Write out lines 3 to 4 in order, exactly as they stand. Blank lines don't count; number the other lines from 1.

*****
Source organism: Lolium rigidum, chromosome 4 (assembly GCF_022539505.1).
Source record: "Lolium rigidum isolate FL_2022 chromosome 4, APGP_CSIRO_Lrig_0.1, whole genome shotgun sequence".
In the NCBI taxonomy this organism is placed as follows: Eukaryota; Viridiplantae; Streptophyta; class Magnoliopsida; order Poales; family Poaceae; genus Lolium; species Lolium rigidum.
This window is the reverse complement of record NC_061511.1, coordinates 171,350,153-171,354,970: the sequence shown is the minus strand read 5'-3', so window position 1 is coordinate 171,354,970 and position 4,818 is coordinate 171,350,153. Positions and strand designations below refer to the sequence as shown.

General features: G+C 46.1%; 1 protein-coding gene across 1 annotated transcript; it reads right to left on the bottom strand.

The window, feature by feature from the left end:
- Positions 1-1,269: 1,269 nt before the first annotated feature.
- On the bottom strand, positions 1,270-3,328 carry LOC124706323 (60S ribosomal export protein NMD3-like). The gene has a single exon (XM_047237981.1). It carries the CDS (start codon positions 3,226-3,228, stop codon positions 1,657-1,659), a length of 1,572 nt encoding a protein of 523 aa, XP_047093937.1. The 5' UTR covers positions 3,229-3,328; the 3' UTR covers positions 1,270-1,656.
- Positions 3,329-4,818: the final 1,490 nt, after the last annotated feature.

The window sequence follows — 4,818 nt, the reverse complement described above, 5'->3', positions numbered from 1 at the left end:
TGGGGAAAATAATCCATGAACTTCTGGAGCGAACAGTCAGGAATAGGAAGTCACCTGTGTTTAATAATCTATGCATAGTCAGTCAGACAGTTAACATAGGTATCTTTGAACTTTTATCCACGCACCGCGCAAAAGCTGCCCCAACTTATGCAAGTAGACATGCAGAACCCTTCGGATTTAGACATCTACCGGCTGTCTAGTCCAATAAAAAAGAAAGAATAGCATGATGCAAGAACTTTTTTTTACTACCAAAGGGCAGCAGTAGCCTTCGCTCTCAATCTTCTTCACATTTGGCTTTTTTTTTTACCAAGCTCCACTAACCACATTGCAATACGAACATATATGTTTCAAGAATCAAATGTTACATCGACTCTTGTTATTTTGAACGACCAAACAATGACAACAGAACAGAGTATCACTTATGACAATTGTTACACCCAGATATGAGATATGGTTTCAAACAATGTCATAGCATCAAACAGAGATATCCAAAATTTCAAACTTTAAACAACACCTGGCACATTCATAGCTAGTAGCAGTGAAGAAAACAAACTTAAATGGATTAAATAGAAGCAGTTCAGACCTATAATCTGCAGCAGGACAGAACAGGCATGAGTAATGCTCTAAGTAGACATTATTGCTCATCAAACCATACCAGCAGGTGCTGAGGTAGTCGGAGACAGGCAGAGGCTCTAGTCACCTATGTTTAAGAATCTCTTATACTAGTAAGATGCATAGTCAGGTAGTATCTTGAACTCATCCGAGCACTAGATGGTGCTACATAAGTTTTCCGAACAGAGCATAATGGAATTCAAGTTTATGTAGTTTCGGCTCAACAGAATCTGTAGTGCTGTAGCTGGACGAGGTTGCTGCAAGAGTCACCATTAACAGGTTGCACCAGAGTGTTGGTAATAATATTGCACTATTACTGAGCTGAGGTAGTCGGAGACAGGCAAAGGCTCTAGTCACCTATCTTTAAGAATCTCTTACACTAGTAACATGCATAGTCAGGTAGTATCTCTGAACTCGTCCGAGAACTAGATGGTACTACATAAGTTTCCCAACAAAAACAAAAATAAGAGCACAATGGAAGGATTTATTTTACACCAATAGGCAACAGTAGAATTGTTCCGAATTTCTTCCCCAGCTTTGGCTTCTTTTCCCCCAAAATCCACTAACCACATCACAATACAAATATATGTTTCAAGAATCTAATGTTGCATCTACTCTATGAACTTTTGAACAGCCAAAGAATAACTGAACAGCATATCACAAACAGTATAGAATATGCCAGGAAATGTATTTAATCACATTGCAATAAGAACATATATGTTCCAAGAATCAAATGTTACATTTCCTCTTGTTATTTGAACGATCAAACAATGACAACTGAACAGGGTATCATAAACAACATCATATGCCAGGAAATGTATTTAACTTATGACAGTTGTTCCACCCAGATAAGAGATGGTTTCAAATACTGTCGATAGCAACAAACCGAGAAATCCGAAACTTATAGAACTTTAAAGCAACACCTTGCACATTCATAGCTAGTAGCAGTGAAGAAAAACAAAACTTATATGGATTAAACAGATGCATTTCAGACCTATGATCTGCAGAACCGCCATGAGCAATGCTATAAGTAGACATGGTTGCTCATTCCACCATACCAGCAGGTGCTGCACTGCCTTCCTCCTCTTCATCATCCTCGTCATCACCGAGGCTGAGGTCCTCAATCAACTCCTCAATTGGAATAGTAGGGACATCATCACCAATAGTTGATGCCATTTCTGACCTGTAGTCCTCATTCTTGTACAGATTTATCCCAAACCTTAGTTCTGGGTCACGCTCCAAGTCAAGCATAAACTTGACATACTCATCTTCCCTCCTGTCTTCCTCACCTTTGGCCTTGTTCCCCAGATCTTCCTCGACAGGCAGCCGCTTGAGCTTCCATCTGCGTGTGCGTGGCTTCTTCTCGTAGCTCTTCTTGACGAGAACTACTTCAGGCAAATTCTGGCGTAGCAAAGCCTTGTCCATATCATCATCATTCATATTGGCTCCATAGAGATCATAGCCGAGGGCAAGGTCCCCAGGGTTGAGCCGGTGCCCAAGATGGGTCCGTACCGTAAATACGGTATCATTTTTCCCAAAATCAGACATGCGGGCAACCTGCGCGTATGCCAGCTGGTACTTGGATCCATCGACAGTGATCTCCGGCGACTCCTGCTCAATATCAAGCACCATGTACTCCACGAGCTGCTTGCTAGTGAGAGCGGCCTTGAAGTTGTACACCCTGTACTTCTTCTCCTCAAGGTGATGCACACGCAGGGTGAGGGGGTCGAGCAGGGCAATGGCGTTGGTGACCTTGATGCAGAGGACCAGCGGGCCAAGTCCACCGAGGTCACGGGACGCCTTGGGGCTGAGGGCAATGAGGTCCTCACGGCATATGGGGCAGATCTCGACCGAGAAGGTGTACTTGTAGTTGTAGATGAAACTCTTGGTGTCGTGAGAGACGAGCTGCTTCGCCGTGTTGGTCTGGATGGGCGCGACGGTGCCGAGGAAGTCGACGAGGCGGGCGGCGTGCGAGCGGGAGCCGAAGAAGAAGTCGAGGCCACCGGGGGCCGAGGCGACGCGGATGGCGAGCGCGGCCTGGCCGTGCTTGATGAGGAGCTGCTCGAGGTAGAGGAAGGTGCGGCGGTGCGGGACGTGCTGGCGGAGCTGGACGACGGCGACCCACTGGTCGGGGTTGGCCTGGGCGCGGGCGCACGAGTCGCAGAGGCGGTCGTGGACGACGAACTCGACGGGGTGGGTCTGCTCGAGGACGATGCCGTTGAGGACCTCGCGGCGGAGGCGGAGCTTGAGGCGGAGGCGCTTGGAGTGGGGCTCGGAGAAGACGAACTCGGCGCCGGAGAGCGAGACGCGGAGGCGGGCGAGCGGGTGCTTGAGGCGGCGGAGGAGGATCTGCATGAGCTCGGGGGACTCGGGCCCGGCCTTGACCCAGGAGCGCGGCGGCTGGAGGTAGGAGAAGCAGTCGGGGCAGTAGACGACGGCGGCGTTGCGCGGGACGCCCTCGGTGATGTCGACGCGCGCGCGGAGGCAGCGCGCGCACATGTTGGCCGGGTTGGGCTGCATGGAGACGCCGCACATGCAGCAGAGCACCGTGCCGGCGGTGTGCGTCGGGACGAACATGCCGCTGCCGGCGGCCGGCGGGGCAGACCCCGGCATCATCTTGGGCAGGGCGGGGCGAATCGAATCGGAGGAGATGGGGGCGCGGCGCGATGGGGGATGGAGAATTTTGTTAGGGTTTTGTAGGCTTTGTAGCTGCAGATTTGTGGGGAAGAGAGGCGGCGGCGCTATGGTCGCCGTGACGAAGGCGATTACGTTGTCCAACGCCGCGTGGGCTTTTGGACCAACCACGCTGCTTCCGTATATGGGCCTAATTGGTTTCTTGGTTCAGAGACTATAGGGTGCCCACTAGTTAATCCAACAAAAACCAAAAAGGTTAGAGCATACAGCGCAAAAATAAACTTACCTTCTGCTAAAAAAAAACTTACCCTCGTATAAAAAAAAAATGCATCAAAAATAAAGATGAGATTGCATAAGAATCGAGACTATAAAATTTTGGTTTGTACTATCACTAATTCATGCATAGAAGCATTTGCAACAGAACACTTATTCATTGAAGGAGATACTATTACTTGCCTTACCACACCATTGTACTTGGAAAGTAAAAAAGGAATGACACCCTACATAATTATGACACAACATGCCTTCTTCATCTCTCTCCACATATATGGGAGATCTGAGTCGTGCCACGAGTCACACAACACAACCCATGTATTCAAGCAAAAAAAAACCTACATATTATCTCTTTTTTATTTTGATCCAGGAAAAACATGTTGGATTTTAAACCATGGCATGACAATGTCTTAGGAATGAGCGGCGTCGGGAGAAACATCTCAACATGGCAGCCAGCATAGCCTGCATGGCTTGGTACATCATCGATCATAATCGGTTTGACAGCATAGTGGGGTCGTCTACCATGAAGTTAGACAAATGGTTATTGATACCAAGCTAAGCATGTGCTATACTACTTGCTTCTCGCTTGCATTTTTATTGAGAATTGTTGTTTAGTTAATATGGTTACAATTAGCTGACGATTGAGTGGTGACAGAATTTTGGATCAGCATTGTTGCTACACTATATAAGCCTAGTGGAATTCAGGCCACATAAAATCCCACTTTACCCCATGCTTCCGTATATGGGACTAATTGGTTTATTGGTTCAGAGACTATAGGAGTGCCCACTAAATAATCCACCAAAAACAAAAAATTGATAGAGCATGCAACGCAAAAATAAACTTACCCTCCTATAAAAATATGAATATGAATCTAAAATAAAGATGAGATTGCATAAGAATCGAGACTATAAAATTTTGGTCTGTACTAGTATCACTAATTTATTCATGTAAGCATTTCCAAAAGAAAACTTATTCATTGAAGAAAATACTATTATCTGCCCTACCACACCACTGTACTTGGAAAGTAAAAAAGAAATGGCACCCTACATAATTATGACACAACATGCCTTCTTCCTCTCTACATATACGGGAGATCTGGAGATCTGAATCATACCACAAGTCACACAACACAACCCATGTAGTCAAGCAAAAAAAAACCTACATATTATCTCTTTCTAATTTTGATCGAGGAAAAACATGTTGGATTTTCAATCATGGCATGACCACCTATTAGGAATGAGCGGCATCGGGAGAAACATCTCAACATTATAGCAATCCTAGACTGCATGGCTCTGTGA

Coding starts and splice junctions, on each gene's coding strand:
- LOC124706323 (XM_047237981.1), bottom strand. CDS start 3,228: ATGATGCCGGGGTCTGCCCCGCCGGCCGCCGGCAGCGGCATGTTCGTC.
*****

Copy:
In the NCBI taxonomy this organism is placed as follows: Eukaryota; Viridiplantae; Streptophyta; class Magnoliopsida; order Poales; family Poaceae; genus Lolium; species Lolium rigidum.
This window is the reverse complement of record NC_061511.1, coordinates 171,350,153-171,354,970: the sequence shown is the minus strand read 5'-3', so window position 1 is coordinate 171,354,970 and position 4,818 is coordinate 171,350,153. Positions and strand designations below refer to the sequence as shown.